A view of morality you’ll hear a lot in the public square is social contract theory. Contractarianism holds that “morality rests on a tacit agreement between rationally self-interested individuals to abide by certain rules because it is to their mutual advantage to do so.”1 There is nothing intrinsically wrong with murder, rape, or torture, for example, but since rational self-interested persons do not want these things being done to them, they agree to extend the same courtesy to others.2 Philosopher, Edward Feser, offers at least six helpful criticisms of Contractarianism:

  1. It’s really not a moral theory at all. It is a truce from Hobbes’ “war of all against all.” It is a replacement of morality for practicalities. Ultimately, contractarianism is the opposite of morality because morality often involves the denial of one’s self-interest. Contractarianism is the enshrining of selfishness.
  2. One need only pretend to abide by the social contract. Since one behaves “morally” only in their own self-interest (not because they have an objective moral obligation to do so), then if they can secretly behave in ways that are opposed to others’ self-interests and get away with it, they have done nothing wrong.
  3. There is no moral justification for claiming one ought to abide by the social contract.
  4. Cannot say anyone is immoral. At best, they are being foolish for breaking the social contract, for in doing so they are working against their own self-interest.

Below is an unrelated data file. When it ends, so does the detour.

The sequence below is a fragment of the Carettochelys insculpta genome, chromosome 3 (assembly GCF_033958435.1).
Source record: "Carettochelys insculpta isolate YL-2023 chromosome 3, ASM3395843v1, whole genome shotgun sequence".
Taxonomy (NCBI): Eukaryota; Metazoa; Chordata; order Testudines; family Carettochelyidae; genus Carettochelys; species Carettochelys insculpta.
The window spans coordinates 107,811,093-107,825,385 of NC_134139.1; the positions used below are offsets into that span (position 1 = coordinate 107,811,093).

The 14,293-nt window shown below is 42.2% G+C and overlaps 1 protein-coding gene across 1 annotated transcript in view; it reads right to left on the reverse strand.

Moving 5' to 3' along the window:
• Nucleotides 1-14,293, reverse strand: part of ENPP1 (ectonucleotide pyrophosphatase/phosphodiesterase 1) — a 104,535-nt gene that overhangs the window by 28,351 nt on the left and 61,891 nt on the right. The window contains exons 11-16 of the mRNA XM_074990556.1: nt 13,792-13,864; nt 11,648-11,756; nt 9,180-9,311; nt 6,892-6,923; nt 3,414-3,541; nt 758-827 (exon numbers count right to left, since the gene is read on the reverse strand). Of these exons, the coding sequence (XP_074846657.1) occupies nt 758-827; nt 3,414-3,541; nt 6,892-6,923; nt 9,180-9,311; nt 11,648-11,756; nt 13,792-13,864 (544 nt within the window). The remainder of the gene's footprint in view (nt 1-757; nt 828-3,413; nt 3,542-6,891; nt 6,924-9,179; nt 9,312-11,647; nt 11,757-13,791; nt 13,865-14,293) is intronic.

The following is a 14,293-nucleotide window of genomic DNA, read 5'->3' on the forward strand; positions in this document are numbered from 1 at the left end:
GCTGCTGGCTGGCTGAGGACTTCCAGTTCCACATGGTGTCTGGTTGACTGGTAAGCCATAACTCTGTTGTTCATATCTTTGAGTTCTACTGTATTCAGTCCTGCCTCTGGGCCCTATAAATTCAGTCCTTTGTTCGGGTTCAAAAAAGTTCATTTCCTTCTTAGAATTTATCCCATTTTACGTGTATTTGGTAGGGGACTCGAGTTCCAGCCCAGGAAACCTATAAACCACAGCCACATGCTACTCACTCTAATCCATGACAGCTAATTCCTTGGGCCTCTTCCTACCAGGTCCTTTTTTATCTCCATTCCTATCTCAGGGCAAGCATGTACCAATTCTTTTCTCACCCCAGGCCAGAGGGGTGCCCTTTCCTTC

5. Cannot provide any meaningful boundaries/restraints for punishing those who go outside the social contract. Why not kill those who steal? Why not torture them? What would be wrong with these punishments? We may choose not to, but contractarian theory offers no reason why we can’t should we choose to.
  6. Fails to invoke moral duties to those outside the social contract, such as the mentally retarded. These people cannot assent to the contract, and since they cannot harm someone else, there is no reason to make a contract with them. Why not just kill a retarded person because we had a bad day at work?3

Just like moral relativism (a close cousin), social contract theory is bankrupt as a moral philosophy.



  1. Edward Feser, “Contract Schmontract”; once available from http://www.tcsdaily.com/article.aspx?id=012306B; Internet; accessed 02 February 2006.
  2. Ibid.
  3. Ibid.